Monitoring and auditing are fundamental aspects of GCP. Although their purposes are similar (to assure appropriate trial conduct and data validity), the approaches differ. As stated in the ICH GCP document, monitoring is "the act of overseeing the progress of the clinical trial and ensuring that it is conducted, recorded, and reported in accordance with the protocol, standard operating procedures, GCP, and applicable regulatory requirements." Medical monitors, usually employees of the sponsor, perform on-site (and, if indicated, off-site) evaluations of trial-related activities. The extent and frequency of monitoring should be appropriate for the length, complexity, and other particulars of the trial. Among the functions of the monitor is identification of deviations in protocol conduct so that the sponsor may take appropriate corrective steps, e.g., retraining investigators, closing out certain sites, etc.
Auditing is defined in the ICH CGP document as "the systematic and independent examination of trial-related activities and documents." The audit is usually conducted at the conclusion of the trial. The sponsor may hire auditors who document findings in a written report to the sponsor. FDA field inspectors also conduct independent study audits. Traditionally, the purpose of the FDA audits has been to verify the data submitted to the FDA in support of a marketing application. However, the FDA and the sponsor may conduct "for cause" or directed audits at any stage of clinical investigation if there is reason to suspect a problem with trial conduct or data integrity.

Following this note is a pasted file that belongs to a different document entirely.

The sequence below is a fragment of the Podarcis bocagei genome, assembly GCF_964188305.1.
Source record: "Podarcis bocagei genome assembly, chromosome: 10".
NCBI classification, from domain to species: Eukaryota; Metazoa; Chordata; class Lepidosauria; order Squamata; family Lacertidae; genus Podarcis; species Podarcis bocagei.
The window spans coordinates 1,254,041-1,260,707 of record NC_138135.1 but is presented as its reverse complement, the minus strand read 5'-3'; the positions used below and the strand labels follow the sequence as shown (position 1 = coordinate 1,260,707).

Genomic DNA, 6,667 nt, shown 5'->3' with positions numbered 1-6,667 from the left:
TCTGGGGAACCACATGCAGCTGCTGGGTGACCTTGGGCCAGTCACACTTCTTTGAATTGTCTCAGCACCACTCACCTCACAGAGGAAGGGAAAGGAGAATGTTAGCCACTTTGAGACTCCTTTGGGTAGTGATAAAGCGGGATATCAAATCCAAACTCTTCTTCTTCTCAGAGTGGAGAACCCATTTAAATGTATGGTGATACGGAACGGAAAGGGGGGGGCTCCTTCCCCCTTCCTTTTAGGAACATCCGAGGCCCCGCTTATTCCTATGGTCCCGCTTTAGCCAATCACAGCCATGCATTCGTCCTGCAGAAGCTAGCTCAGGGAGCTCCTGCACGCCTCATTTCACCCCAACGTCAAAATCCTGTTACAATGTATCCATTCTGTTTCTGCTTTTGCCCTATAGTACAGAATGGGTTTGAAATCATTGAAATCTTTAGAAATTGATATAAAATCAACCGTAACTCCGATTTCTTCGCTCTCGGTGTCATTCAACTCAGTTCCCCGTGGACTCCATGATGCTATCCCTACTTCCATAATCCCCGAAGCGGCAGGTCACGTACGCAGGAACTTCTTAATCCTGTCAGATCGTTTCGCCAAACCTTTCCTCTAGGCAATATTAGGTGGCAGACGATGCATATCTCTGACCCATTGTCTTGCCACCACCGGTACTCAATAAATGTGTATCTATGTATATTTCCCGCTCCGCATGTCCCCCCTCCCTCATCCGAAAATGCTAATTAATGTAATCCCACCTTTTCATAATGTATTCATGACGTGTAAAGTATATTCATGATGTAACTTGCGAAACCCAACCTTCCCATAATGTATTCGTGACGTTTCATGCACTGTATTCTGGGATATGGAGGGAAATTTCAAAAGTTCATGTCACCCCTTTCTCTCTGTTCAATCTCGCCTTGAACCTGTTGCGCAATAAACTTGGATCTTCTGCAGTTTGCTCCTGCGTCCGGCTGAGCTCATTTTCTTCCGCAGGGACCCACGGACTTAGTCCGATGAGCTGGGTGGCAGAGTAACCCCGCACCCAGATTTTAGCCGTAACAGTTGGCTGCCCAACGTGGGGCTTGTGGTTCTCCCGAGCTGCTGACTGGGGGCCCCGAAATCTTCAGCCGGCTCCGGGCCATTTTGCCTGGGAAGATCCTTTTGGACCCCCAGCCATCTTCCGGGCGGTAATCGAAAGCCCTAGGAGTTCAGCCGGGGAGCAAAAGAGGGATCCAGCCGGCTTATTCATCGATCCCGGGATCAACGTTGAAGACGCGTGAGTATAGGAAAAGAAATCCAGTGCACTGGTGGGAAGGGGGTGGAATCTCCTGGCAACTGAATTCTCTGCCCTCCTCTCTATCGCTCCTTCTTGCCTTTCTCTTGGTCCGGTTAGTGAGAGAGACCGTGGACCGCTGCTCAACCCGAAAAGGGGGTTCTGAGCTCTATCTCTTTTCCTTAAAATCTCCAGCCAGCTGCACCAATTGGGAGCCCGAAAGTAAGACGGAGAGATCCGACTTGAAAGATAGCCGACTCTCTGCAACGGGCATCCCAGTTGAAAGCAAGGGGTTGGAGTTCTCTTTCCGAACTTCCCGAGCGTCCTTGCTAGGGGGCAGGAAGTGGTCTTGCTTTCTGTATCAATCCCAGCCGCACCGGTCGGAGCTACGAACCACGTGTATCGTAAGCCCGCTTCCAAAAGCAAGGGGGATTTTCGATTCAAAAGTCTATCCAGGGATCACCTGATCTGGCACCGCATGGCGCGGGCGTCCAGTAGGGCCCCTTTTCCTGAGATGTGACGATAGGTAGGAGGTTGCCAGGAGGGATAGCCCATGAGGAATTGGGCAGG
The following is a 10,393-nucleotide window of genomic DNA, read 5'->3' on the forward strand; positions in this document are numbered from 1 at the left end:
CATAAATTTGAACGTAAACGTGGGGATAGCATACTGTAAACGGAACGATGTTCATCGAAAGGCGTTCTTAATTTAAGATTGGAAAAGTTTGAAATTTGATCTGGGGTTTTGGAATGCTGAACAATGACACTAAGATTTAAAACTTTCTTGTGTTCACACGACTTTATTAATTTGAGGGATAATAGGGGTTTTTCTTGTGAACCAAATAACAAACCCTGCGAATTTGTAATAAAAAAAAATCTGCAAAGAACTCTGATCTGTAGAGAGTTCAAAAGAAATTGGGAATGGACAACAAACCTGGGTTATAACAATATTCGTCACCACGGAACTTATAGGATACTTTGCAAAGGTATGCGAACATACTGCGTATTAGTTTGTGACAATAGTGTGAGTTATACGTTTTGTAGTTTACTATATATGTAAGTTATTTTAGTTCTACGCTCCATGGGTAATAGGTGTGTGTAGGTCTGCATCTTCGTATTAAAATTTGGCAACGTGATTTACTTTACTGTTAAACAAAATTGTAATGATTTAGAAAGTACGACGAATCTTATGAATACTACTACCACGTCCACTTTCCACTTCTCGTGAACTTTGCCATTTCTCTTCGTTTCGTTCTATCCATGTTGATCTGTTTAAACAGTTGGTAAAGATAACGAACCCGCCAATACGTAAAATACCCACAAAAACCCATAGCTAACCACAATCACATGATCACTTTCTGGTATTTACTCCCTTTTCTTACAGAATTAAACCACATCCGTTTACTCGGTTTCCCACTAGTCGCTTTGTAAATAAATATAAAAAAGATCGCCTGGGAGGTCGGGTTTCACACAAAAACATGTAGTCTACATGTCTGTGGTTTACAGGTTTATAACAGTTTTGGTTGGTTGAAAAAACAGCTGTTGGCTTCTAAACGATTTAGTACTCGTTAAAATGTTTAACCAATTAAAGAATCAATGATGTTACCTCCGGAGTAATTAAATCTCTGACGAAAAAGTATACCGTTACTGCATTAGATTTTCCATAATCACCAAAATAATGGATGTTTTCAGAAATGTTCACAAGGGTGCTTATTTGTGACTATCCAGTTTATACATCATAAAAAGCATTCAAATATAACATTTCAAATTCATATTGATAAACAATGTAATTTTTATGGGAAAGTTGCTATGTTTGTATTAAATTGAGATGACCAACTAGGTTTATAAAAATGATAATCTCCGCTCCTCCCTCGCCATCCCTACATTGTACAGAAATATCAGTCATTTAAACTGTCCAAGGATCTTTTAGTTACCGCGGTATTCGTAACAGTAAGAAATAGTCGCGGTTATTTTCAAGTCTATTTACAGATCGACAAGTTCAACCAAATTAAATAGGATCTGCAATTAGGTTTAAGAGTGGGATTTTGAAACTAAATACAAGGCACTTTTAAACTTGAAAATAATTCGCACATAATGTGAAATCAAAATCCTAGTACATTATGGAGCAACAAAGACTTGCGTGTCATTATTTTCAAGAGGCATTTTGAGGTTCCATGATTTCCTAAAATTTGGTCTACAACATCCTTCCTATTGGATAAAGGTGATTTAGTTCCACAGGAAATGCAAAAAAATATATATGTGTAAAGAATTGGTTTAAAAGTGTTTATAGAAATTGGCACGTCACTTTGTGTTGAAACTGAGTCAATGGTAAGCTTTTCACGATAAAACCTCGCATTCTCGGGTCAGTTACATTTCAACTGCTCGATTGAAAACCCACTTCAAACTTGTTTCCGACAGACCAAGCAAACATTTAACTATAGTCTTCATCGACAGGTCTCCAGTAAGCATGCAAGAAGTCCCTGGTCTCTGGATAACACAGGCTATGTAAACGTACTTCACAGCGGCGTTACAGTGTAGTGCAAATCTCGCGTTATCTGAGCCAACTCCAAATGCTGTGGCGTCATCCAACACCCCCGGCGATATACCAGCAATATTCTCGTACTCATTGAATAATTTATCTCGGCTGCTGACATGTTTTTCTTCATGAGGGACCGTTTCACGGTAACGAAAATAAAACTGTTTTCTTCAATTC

The FDA has performed directed inspections at a few gene therapy clinical sites since 1999. The agency also audited approximately 70 gene transfer clinical sites selected at random to assess whether systemic problems with the conduct of such clinical studies existed. Inspectional findings will be discussed in more detail in section XVI.
An additional measure of human subject protection is use of a Data Monitoring Committee (DMC) to evaluate accumulating data from a clinical trial . Generally, the sponsor establishes the DMC, including selecting the members and devising the charter. The DMC members should be independent of the sponsor and clinical investigators. The role of the DMC varies according to the charter and the nature of the study. The DMC is usually empowered to recommend study modifications to enhance safety of participants; in some cases, a DMC may recommend that a study be stopped if data indicate a major safety concern. Of note, DMCs review data submitted to them but do not visit sites to directly ensure that the data are accurate, the protocol is followed, consent is documented, etc. Thus, a DMC does not perform the functions of or obviate the need for study monitors. The FDA is in the process of developing guidance on DMCs.
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